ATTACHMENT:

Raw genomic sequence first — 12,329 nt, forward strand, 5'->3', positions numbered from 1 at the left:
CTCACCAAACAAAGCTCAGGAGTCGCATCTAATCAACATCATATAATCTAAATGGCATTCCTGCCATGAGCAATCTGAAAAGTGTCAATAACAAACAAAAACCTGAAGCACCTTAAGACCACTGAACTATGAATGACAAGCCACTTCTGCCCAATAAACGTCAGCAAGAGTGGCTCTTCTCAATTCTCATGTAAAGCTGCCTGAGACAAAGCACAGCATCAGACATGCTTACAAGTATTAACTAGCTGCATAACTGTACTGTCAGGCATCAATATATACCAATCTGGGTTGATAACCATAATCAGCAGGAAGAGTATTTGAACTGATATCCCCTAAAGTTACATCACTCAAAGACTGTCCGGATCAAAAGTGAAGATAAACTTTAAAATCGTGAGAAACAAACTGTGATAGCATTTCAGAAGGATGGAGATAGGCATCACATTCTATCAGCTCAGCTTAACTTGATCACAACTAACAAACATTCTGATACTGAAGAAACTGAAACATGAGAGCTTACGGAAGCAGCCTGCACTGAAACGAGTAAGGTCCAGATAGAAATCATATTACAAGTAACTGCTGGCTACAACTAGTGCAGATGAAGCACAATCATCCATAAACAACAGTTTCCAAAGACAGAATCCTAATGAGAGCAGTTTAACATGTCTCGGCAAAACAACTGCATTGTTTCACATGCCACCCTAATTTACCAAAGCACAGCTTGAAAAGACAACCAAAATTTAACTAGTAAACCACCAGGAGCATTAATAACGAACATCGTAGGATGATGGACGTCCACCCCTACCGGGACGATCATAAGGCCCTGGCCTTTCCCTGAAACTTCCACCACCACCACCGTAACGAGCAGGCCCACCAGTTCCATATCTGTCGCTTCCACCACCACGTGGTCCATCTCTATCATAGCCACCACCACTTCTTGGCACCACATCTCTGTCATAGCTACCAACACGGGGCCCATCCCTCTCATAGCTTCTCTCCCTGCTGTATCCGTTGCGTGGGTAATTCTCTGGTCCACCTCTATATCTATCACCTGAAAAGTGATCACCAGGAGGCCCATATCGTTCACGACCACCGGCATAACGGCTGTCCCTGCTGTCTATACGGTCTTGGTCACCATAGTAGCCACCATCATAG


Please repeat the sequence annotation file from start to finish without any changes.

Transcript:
Raw genomic sequence first — 12,329 nt, forward strand, 5'->3', positions numbered from 1 at the left:
CTCACCAAACAAAGCTCAGGAGTCGCATCTAATCAACATCATATAATCTAAATGGCATTCCTGCCATGAGCAATCTGAAAAGTGTCAATAACAAACAAAAACCTGAAGCACCTTAAGACCACTGAACTATGAATGACAAGCCACTTCTGCCCAATAAACGTCAGCAAGAGTGGCTCTTCTCAATTCTCATGTAAAGCTGCCTGAGACAAAGCACAGCATCAGACATGCTTACAAGTATTAACTAGCTGCATAACTGTACTGTCAGGCATCAATATATACCAATCTGGGTTGATAACCATAATCAGCAGGAAGAGTATTTGAACTGATATCCCCTAAAGTTACATCACTCAAAGACTGTCCGGATCAAAAGTGAAGATAAACTTTAAAATCGTGAGAAACAAACTGTGATAGCATTTCAGAAGGATGGAGATAGGCATCACATTCTATCAGCTCAGCTTAACTTGATCACAACTAACAAACATTCTGATACTGAAGAAACTGAAACATGAGAGCTTACGGAAGCAGCCTGCACTGAAACGAGTAAGGTCCAGATAGAAATCATATTACAAGTAACTGCTGGCTACAACTAGTGCAGATGAAGCACAATCATCCATAAACAACAGTTTCCAAAGACAGAATCCTAATGAGAGCAGTTTAACATGTCTCGGCAAAACAACTGCATTGTTTCACATGCCACCCTAATTTACCAAAGCACAGCTTGAAAAGACAACCAAAATTTAACTAGTAAACCACCAGGAGCATTAATAACGAACATCGTAGGATGATGGACGTCCACCCCTACCGGGACGATCATAAGGCCCTGGCCTTTCCCTGAAACTTCCACCACCACCACCGTAACGAGCAGGCCCACCAGTTCCATATCTGTCGCTTCCACCACCACGTGGTCCATCTCTATCATAGCCACCACCACTTCTTGGCACCACATCTCTGTCATAGCTACCAACACGGGGCCCATCCCTCTCATAGCTTCTCTCCCTGCTGTATCCGTTGCGTGGGTAATTCTCTGGTCCACCTCTATATCTATCACCTGAAAAGTGATCACCAGGAGGCCCATATCGTTCACGACCACCGGCATAACGGCTGTCCCTGCTGTCTATACGGTCTTGGTCACCATAGTAGCCACCATCATAG